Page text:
After I read Psycho-Cybernetics, I’ll write a follow-up post to share more about what I uncover.
Family, community, and culture exert a significant influence on and help shape the expression of our personality and consequently our Enneagram Type. The following is a personal account that sheds light on how this works.
After Stephan (not his real name) purchased my book and read it, he contacted me. I thought our exchange would be valuable for many of you. Travel with him as his story unfolds and you may see yourself in his tale, “A Case of Mistaken Identity.”
Question from Stephan: How much of Type is “from birth” and how much might be survival adaptations from early childhood? By the way, it is a great book and I thoroughly enjoyed it.
Reply from Wendy: It’s both nature and nurture. Type is shaped by family, community, school, religion and culture. These influences can reinforce Type, stifle it, cause one to adapt to fit in or some combination thereof. The early childhood experiences I write about in each Type’s story, reflect how each Type experiences the world through their Type lens and filter.
Another Type could be exposed to the same treatment, events, etc., and have a different story to tell. This is why different children respond to the same family environment or caregivers in their own unique way. And this is why, we are not our stories and are much bigger than our stories.
At birth, each Type seems to emerge with a set of beliefs about the world. Now this is all theory, but it seems to fit with what I have experienced in my work, in my own personal life and reflects a lot of the literature.
I think we’ll learn more as our understanding of human nature evolves.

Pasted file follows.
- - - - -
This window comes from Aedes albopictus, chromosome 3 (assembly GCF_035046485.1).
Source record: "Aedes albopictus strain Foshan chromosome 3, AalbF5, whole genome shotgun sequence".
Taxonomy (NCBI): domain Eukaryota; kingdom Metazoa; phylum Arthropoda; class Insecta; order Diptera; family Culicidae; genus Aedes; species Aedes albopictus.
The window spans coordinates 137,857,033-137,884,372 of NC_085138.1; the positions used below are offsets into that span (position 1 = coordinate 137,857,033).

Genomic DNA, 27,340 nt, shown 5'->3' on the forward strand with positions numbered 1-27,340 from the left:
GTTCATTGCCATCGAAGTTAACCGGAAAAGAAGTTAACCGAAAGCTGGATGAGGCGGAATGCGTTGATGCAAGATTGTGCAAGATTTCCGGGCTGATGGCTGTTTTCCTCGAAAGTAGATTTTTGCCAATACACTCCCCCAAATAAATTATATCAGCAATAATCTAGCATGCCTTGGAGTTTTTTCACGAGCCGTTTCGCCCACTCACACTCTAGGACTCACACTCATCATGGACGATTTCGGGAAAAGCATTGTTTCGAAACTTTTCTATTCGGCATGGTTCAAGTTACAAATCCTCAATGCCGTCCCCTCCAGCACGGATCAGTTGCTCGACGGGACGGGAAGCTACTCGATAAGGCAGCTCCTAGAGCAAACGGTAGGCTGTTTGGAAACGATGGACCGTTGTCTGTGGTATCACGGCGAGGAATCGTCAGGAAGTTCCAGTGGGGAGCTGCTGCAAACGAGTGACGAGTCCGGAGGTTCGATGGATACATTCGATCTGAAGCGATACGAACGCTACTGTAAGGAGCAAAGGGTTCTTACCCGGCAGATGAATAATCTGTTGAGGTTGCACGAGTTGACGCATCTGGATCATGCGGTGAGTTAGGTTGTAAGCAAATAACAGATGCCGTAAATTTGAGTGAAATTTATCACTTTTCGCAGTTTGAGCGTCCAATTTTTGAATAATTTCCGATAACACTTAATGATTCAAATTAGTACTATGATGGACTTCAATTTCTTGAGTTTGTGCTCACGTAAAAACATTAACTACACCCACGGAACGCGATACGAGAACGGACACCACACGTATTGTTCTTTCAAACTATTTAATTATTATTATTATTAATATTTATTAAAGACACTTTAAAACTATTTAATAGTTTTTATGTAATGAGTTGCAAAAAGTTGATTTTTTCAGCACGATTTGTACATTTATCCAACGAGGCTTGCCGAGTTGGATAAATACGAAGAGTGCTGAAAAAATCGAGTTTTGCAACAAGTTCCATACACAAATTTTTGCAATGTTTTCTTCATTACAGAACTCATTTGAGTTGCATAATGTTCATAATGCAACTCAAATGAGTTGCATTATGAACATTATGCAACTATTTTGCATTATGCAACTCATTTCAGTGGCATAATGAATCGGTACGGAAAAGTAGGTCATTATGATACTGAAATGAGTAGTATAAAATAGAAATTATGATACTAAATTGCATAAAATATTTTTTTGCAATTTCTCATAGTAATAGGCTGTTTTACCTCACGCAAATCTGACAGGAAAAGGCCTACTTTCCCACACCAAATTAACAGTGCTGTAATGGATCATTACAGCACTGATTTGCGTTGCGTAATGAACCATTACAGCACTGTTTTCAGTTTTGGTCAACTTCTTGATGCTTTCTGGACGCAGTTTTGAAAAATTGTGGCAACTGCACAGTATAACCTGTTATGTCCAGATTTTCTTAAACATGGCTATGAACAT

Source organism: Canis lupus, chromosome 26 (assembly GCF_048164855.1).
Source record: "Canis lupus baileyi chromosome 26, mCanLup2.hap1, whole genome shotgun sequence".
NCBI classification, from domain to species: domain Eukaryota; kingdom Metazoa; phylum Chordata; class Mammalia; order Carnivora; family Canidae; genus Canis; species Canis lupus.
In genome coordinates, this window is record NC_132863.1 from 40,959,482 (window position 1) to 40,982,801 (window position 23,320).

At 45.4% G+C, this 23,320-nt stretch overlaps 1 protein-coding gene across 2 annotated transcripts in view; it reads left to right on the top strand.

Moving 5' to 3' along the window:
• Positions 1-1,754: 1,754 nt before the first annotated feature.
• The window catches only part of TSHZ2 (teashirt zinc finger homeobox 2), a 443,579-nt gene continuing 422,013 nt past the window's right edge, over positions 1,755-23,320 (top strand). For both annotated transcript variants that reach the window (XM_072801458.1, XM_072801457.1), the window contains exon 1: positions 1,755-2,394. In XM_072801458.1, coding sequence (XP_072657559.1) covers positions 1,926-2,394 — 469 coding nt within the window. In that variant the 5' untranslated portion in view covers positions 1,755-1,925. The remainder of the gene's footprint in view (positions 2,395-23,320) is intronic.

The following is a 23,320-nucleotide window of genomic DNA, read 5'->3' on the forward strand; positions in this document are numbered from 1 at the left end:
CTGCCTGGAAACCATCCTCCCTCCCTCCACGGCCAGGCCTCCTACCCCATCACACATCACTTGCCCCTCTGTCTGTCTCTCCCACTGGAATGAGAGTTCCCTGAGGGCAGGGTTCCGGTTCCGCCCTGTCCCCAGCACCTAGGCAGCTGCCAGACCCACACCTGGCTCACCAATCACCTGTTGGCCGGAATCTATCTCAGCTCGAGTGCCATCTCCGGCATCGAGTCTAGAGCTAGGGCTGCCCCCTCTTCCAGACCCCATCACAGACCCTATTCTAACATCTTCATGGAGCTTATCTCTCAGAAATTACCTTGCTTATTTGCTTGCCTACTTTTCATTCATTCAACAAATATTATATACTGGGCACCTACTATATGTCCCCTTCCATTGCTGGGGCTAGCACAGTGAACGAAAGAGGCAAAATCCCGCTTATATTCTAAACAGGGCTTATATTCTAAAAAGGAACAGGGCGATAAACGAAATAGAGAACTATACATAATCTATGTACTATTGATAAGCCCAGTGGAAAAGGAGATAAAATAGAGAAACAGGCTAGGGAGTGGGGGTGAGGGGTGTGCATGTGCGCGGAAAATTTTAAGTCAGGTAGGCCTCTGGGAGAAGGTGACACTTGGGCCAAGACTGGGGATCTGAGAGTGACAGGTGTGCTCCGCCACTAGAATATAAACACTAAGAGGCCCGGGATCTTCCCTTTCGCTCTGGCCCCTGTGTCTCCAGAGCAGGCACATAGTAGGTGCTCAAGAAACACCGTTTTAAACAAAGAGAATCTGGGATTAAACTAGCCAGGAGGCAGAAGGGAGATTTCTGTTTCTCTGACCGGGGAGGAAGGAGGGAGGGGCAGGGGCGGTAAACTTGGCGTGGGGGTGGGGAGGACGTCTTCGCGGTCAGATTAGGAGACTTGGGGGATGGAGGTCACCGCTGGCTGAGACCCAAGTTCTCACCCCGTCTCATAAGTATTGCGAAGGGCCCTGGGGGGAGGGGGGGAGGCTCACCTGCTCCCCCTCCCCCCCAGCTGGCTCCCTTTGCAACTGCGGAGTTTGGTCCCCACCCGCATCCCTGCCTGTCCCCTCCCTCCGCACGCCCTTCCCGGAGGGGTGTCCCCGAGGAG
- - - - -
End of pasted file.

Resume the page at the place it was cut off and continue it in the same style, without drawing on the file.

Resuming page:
Reply from Stephan: When I first looked at the Enneagram a few years ago, Type 5 – the Detached Observer (“Researcher” according to that particular resource) appeared just about right.
This seemed obvious for the Ph.D in me. But yet, it didn’t. I’ve always known that my intellectual side was a limiting compensation and has never been the real me. The official story from me and those I inherited it from (like college professors) was that I was “the intellectual.”
I bought that story, but in truth was never happy with it. In high school and early college, I was an art major and had been offered a free ride to an art school. I was that good. I loved art, especially drawing, from as early an age as 4 or 5.
My earliest memories are being a quiet kid who just loved to draw. But then, in college every professor started telling me, “Anything less than a Ph.D is a serious waste of talent.” So I dropped the art major and went into the humanities, riding that adopted story all the way to a Ph.D. Yet even in the Ph.D program, I switched from historical studies to literary studies because I could talk about the art of the text.
Being a “unique” intellectual was always my calling card.
I was bored if it didn’t have an artistic slant. I knew then and there it was my old art major telling me he wouldn’t be happy unless he had a place in my evolving intellectual life. I was ready to drop the Ph.D until I could find a way to do something intellectual and at least a bit artsy.